Jindal Steel and Power Ltd and Sterlite Industries were the other two firms which bid after buying request for proposal documents in May this year. A total of nine companies had bought these bid documents.
Essar Power, part of the telecom-to-oil Essar group, and Citra Thermal Power and Infrastructure Ltd had bought bid documents but did not bid.
"If everything would have been normal (referring to the current financial turmoil), we could have more bidders. But under the circumstances, five bids placed for the project is in itself an achievement," said Jairam Ramesh, minister of state for power. "The project is expected to be awarded in a month's time from now," Ramesh added.
The financial bids, indicating the tariffs at which electricity from the 4,000-Mw Tilaiya project would be sold, are expected to be opened in a fortnight, after which the project would be awarded to the company that offers to sell power at the lowest price. The technical bids, in which the bidder mentions his technical capabilities for implementing such a project, were opened today.
Experts say five companies bidding for the mega project in the middle of a financial turmoil is a healthy sign. "Five bids received for a multi-crore project like Tilaiya out of nine is a good response keeping in view the current economic situation," said a senior official from Power Finance Corporation (PFC), the nodal agency for implementing the UMPPs.
Three companies had bid for the last UMPP offered at Krishnapatnam in Andhra Pradesh.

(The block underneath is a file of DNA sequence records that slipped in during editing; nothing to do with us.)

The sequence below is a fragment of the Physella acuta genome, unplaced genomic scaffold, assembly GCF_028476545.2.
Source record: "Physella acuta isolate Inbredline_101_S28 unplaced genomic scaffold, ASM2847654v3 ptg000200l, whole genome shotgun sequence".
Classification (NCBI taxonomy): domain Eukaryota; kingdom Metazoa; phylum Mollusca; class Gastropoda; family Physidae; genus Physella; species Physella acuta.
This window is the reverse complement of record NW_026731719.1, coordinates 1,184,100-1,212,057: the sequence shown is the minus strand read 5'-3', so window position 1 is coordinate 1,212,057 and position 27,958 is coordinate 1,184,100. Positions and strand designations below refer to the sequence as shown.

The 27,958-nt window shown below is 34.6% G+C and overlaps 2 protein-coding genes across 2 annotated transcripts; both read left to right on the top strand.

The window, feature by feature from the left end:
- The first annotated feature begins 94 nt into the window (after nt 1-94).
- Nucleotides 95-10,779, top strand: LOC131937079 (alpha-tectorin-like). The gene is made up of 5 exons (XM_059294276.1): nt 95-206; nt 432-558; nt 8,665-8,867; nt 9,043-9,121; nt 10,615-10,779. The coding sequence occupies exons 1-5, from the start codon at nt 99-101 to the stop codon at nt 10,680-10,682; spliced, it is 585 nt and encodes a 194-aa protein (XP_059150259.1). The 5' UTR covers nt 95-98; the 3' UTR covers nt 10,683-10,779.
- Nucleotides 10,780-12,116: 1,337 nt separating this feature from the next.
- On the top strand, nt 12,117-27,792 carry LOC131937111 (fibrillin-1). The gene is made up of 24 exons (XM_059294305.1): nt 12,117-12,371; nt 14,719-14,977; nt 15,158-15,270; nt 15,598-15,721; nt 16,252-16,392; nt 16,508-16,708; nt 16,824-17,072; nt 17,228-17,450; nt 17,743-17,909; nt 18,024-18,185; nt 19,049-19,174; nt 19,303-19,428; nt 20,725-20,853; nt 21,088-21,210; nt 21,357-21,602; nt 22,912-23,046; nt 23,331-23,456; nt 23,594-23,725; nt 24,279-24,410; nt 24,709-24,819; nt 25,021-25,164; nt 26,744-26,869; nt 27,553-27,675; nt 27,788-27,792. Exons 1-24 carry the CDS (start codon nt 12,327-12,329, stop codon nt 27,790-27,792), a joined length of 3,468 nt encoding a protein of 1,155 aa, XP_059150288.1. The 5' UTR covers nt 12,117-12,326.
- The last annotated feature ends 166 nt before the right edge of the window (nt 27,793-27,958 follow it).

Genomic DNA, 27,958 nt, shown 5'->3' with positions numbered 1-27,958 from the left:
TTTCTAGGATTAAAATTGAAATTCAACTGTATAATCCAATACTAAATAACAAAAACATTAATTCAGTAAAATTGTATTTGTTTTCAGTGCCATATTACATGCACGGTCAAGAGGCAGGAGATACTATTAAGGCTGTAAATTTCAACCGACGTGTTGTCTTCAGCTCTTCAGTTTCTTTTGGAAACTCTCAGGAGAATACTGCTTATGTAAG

Essar Power, one of the four companies which had bought the bid documents but did not submit a bid, said its current capacity under implementation was large enough for the time being. "We will take up only that much (project capacity) which we can execute. We are too tied-up in other projects," said a senior official from Essar Power.
The bids for the Tilaiya project come at a time when a financial crisis is making it difficult for companies to get loans from banks to fund projects. The credit crunch has also driven up interest rates to 14 per cent - 15 per cent from around 11 per cent - 12 per cent a year ago.
The government is, however, planning to ease the lending norms for banks and financial institutions so that they can provide funds for the UMPPs. Demand for electricity in India is growing at around 10 per cent every year, but generation continues to be less than demand.
For the Tilaiya project, experts estimate companies to bid between a range of Rs 1.19 and Rs 2 per unit of power sold.
Tilaiya will be the fourth UMPP to come up in the country under the public-private partnership route through tariff-based competitive bidding. Reliance Power has bagged two of these UMPPs, at Sasan in Madhya Pradesh and Krishnapatnam in Andhra Pradesh, while Tata Power bagged the Mundra UMPP in Gujarat.
The project is a part of the government's UMPP scheme under which it proposes to set up 13 UMPPs to increase India's power capacity by above 50,000 Mw by the end of 2017 in order to fill the electricity demand and supply gap in the country. India has envisaged a capacity addition of 100,000 Mw by 2012 and the achievement of this target requires the development of large power projects like UMPPs.